Dec 21, 2013 · 3 minutes

You may have heard that Tim Draper hopes to convince Californians to separate their state into six pieces. The plan is the latest attempt by Silicon Valley to separate itself from the rest of California, where mentally ill people have the gall to clutter streets paved in alternative currencies and Series As and which lead to startup employees' lavish home-away-from-homes (bought at obscene prices in an overheated hot real estate market).

Draper's proposal would see the formation of six new states: Jefferson, North California, Central California, Silicon Valley, West California, and South California. In his vision, counties would be able to select which state they would like to join, and each would be managed on its own. In the meantime, the proposal suggests that Californians should "lessen the role of Sacramento over every aspect of our lives and to encourage regional cooperation and to begin the process of new state identification." This is every techno-libertarian's wet dream.

In the world according to Draper, techies might finally be able to live without the shame of sharing a state with the hippies and farmers who make up the rest of California, a land where regulations can go fuck themselves and "disruption" would flow like beer at a frat party.

But those are hardly the divisive issues that should lead to the splintering of our largest state. If we're going to screw with the flag and force someone to redesign the ol' stars and stripes, it should be led by a true separation of beliefs, rooted in true issues, not those that only affect startups. It should be eminently reasonable and beyond reproach.

What I'm saying is, it should be based on whether or not a state's citizens approve of A&E's decision to remove controversial hillbilly Phil Robertson from "Duck Dynasty."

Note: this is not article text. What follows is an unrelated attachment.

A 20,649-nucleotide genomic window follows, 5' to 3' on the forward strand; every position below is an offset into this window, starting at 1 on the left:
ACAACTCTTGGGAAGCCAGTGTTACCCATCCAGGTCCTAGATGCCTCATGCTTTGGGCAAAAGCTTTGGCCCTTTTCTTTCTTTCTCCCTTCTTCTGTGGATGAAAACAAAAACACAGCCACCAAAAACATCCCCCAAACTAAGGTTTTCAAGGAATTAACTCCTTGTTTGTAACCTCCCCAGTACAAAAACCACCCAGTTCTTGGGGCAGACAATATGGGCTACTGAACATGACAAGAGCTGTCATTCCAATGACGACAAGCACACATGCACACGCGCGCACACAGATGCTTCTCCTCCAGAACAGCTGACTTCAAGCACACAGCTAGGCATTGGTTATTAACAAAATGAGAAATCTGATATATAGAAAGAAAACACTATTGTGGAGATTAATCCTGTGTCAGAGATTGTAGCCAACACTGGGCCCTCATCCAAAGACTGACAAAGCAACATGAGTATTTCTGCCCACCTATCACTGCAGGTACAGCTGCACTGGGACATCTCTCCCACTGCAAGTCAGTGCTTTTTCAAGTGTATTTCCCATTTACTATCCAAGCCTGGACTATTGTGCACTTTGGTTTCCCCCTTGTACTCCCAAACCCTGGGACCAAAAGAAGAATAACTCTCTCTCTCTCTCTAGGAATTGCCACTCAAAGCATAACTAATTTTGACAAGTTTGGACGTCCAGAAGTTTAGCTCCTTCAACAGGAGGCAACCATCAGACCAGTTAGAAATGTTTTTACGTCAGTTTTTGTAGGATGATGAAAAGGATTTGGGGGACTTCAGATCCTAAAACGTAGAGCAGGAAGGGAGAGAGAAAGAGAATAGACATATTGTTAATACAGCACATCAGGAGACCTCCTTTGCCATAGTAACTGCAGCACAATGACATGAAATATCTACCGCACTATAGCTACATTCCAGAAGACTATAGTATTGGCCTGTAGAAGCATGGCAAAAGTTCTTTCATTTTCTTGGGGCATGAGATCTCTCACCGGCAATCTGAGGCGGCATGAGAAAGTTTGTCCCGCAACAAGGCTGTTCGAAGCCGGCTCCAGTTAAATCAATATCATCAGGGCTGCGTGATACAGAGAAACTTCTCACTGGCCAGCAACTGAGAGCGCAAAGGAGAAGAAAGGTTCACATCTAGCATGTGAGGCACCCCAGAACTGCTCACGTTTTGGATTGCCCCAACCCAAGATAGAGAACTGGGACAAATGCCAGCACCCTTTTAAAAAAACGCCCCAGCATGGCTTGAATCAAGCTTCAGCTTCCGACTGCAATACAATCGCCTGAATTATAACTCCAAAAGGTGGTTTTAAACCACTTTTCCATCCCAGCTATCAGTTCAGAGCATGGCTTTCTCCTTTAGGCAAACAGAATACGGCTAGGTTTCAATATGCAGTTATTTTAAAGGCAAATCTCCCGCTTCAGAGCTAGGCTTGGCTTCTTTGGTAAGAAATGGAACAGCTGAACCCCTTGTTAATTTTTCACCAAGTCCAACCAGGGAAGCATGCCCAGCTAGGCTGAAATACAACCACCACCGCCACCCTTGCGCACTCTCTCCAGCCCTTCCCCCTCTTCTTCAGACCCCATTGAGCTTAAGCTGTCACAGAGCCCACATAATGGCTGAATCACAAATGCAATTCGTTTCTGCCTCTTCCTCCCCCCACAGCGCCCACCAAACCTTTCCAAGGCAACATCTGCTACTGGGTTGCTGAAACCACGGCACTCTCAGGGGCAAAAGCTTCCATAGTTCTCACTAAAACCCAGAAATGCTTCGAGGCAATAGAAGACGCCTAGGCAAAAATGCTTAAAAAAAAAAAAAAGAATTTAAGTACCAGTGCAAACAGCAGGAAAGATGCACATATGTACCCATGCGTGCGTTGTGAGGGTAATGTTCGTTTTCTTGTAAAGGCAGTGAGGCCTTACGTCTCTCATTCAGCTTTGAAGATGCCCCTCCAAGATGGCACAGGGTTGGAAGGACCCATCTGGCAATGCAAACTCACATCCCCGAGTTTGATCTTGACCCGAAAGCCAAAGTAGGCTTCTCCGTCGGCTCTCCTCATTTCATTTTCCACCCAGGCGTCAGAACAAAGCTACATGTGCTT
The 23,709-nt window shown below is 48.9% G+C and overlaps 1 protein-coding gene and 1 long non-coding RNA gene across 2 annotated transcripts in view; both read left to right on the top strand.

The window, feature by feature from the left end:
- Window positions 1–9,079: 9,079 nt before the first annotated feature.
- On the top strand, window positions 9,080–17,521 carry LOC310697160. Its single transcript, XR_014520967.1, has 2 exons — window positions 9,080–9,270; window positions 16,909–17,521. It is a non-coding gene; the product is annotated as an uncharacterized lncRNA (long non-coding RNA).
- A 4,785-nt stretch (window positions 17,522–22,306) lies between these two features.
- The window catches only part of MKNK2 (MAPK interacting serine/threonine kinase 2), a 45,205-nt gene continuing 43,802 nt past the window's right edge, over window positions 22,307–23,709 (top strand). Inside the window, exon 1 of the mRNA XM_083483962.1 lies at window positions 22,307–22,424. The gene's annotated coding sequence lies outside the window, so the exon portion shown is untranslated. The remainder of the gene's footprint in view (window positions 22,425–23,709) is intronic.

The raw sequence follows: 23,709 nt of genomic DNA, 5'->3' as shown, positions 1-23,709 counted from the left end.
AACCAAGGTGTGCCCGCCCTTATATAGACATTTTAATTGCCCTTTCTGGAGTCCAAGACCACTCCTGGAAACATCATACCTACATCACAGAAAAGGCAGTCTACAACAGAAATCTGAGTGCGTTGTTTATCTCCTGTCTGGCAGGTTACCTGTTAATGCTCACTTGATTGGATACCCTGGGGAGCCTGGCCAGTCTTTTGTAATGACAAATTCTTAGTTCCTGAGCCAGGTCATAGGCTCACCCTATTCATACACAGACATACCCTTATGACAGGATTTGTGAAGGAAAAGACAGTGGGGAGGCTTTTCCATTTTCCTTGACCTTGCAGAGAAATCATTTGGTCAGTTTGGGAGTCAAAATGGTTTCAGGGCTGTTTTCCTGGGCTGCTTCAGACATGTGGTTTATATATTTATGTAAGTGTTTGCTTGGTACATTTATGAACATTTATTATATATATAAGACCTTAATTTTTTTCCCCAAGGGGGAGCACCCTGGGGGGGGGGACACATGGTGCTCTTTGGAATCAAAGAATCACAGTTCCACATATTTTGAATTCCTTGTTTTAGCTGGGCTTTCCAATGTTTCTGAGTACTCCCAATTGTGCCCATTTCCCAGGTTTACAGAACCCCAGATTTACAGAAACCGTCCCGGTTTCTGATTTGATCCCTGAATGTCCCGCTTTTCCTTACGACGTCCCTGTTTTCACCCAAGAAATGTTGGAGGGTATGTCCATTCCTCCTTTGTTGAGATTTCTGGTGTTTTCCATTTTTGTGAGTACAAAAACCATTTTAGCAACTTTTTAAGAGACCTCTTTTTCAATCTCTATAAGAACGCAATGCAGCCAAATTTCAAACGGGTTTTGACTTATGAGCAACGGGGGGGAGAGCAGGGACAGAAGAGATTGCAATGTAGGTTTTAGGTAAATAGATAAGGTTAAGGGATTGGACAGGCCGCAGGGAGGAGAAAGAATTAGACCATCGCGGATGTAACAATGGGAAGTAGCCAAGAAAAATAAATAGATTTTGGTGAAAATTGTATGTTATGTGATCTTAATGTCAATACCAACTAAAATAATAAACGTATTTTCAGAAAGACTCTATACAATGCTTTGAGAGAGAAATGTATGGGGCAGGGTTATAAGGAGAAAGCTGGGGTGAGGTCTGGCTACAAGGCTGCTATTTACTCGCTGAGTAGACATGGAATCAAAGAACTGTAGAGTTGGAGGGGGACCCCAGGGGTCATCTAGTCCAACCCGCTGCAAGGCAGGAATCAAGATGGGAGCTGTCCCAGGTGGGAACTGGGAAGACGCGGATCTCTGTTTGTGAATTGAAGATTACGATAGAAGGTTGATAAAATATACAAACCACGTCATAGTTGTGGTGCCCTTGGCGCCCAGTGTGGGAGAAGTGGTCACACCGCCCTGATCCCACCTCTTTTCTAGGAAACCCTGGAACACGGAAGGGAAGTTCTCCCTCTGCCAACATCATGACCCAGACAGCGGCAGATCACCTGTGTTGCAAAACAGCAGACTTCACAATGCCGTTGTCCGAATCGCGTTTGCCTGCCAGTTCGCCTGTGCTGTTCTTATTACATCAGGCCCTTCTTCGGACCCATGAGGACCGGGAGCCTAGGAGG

Bear with me. This is more important than equal representation based on population, separating the Valley from the rest of the US so it can devour itself in peace, or showcasing the profound lack of self awareness that allows these techno-secessionists to believe they'd do a better job.

Besides the constant battle over the pronunciation of GIF, this might be the most divisive issue of our time. Forget venture capitalists and entrepreneurs -- America cares about the people who make duck calls.

Here is my proposal: There should be a citizenship test made up of a single question. Those who side with the Robertsons should be allowed to live in their own section of whichever state they currently call home. They should be allowed to wrongly claim that Phil has had his First Amendment rights trampled by A&E's decision to pull him from the show. They should also be allowed to form their own Internet service and television channels, where they can watch rednecks make duck calls and shoot themselves in their faces without having to worry about offending liberals.

Those who believe that A&E was within its rights to suspend Phil from the show should be allowed to live in their own section of the state. Besides that their lives won't change much, because they're adults who recognize that celebrities sometimes say controversial things and are punished for it. They'll move on with their lives and try to explain to their children why "New Mallard" and "Duck Dakota" are now states.

Both factions would be allowed their own representatives, as selected by population. The only difference is that people belonging to the former group would be represented by people who get things like "Don't tread on me" tattooed across their backs and the latter would be forced to spend 30 minutes of every meeting wondering what Schopenhauer would think about the issue at hand. Seems fair, right?

This is it, America. You can either stand with the Robertsons or join the hate-mongering people who want Phil removed from television. You can grab a duck call or a can of shaving cream. You can allow California to be separated into six states simply because the Valley wishes to free itself from the shackles of government tyranny or you can really shake things up. What'll it be?

Illustration by Brad Jonas